The counterfactual alternate history in which Germany wins World War 2 is not a new idea. The first books and short stories to play with this idea were already emerging in the 1950s, leading to one of the most famous – The Man in the High Castle – in 1962. But there have been plenty since, most notably Len Deighton’s SS-GB and Robert Harris’ Fatherland. So anyone dipping into this alternate history world already has big shoes to fill. But CJ Carey goes a couple of steps further in her debut. She melds her alternate history with the anti-feminist dystopian style made famous by Margaret Atwood’s The Handmaid’s Tale and an anti-literature dystopian thread reminiscent of Ray Bradbury’s classic Fahrenheit 451.
When Widowland opens it is 1953, and the British public are gearing up for the coronation of Edward VI and his American wife Wallis Simpson. After having made an alliance with Germany early in World War 2, Britain has become a Protectorate under the rule of Alfred Rosenberg. Rose Ransom works for the Culture Commission editing famous works of literature to ensure that they better represent the party line. And that line is that women should know their place as subservient to men with the primary responsibility of bearing and raising children. But trouble is brewing beneath the surface of the Protectorate. Quotes from feminist writers are appearing around the country as graffiti and with an ageing Hitler (never named) set to attend the coronation, authorities want to crack down on this dissent. As part of this effort, Rose is sent under the cover of a research trip to the “widowland” in Oxford to try and find the source of the troubles. A widowland is a gated community where elderly, “non productive” women, known as Freidas, live in squalid conditions. Soon, Rose finds herself caught up and trying to decide what side she is on.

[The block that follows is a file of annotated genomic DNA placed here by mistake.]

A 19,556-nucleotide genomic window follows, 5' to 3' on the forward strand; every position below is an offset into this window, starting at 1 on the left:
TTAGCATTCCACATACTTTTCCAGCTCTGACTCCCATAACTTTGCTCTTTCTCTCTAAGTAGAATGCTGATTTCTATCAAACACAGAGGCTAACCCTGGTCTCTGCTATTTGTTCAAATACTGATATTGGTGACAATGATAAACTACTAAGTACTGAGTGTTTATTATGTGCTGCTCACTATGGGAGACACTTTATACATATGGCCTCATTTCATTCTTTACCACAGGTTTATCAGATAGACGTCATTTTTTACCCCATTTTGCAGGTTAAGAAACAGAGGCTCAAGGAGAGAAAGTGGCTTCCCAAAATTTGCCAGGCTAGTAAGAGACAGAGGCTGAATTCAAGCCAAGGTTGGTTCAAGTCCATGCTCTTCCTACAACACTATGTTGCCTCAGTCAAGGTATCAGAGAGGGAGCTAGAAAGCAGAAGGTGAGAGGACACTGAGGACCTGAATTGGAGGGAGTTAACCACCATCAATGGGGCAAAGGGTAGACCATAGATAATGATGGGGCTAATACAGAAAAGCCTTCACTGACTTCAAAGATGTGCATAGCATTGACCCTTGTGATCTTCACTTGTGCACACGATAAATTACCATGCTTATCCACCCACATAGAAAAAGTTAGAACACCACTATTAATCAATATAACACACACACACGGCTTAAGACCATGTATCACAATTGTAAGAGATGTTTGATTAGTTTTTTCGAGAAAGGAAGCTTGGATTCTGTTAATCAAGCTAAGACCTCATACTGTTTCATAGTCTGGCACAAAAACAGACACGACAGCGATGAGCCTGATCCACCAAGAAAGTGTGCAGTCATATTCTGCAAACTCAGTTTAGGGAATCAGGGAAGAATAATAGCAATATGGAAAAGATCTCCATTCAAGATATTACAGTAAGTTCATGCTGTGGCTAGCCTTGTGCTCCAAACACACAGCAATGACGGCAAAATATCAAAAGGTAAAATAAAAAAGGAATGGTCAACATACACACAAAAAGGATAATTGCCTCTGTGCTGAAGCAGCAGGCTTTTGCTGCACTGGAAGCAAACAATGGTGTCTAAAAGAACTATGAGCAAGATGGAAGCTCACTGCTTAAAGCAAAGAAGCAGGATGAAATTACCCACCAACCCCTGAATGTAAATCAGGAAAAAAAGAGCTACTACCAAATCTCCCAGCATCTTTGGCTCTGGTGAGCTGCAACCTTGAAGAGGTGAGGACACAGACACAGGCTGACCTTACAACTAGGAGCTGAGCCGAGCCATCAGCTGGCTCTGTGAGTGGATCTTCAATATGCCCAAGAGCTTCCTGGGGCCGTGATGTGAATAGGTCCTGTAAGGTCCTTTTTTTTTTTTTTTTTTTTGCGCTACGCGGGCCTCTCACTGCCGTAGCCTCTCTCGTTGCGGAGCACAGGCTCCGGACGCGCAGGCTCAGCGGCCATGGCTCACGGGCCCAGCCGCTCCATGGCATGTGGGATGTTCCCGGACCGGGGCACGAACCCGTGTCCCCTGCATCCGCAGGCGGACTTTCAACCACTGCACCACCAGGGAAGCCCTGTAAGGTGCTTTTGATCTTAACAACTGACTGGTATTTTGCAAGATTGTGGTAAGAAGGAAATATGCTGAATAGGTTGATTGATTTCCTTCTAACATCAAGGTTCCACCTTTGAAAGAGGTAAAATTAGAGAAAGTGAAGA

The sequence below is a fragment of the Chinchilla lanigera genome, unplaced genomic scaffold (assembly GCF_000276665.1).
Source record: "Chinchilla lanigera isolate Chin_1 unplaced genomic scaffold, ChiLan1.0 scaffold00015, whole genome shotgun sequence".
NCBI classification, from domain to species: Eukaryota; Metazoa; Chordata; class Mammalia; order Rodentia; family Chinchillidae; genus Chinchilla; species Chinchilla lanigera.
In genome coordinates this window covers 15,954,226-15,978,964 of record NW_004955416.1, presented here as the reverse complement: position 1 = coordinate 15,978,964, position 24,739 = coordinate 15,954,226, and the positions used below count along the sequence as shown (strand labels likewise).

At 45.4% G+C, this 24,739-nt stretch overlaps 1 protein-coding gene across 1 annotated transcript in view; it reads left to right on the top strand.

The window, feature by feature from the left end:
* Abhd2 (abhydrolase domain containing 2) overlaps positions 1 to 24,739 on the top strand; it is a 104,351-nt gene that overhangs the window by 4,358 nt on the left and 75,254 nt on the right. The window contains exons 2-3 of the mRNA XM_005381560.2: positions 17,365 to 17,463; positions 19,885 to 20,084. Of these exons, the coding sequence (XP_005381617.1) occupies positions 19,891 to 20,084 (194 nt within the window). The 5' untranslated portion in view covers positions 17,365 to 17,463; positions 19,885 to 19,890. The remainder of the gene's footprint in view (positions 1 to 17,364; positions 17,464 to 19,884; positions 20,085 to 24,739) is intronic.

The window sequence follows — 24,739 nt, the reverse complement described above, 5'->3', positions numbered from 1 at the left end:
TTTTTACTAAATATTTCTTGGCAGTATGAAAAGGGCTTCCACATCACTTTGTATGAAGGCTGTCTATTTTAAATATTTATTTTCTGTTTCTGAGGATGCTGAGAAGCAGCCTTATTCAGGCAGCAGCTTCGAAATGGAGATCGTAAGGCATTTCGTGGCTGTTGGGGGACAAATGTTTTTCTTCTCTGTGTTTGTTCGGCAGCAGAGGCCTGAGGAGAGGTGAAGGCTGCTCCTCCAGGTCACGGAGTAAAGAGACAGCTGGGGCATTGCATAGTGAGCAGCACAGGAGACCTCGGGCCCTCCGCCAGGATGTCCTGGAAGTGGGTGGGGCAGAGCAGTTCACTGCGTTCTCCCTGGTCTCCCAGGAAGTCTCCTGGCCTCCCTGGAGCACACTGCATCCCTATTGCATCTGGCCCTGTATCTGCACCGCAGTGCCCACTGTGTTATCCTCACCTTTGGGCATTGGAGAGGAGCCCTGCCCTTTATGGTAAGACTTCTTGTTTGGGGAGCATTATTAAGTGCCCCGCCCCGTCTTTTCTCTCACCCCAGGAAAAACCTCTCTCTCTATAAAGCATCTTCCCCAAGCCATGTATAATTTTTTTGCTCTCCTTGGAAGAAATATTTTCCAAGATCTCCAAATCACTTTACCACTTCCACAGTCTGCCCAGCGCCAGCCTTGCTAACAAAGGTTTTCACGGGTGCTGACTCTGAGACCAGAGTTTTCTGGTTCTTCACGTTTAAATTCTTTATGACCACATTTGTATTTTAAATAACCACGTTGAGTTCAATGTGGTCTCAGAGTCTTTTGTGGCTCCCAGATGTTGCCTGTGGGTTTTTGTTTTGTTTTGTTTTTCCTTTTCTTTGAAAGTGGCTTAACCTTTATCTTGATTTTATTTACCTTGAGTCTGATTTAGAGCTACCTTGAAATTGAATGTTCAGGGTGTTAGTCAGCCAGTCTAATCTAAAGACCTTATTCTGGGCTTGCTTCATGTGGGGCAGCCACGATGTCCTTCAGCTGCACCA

Widowland is much more about world building to tell a cautionary tale than it is about character or plot. But that world building comes across as a melange of dystopian and speculative novels of the past. The world of Protectorate Britain, cowed into compliant submission and ruled by scarcity is well rendered but not particularly original. And by putting Nazis in the positions of power, the politics of Widowland are clear from the outset but Carey still wastes no time in ensuring readers are on side with the revolution.
Women in the world of Widowland are categorised according to their beauty, ability to breed and utility. Taking cues almost directly from The Handmaid’s Tale, each category of women is labelled to indicate where they sit in the pecking order. so that Rose is a “Geli” (named afer Hitler’s beloved niece”) essentially at the top of this hierarchy but others lower down in the order are Lenis, Magdas, Friedas etc.
Taking cues from another branch of dystopian literature, Carey also dabbles in the idea of eradication of culture. This is epitomised not only by Rose’s job altering literature but also others whose job it is to rewrite British history to make it more ‘Germanic’. All of this work counterpointed by the rebellion’s maintenance of an oral form of classic books and the use of inspirational quotes by feminist writers.
None of this is helped by Rose who as a character seems to be defined by the author’s idea that she should be rebellious. For the majority of the book Rose has very little agency – her political awakening seems to come from people (including her hospitalised father) telling her she should be more active or because she falls for a revolutionary. Even that relationship is rushed and involves a character turning from suspicious to dreamy way too quickly. And it is never clear why an apparatus with a huge secret service (which turns out plenty of collaborators) would need to use Rose as an information gatherer in the first place, except that narratively this gets her out into the heart of the rebellion.
For the most part, Widowland is well written and engaging and it does build to a tense climax, which itself requires a suspension of disbelief even in the world of the book. So that in the end, those unfamiliar with the inspiration that it draws from are likely to enjoy Widowland. Other readers are probably going to be too distracted spotting its influences.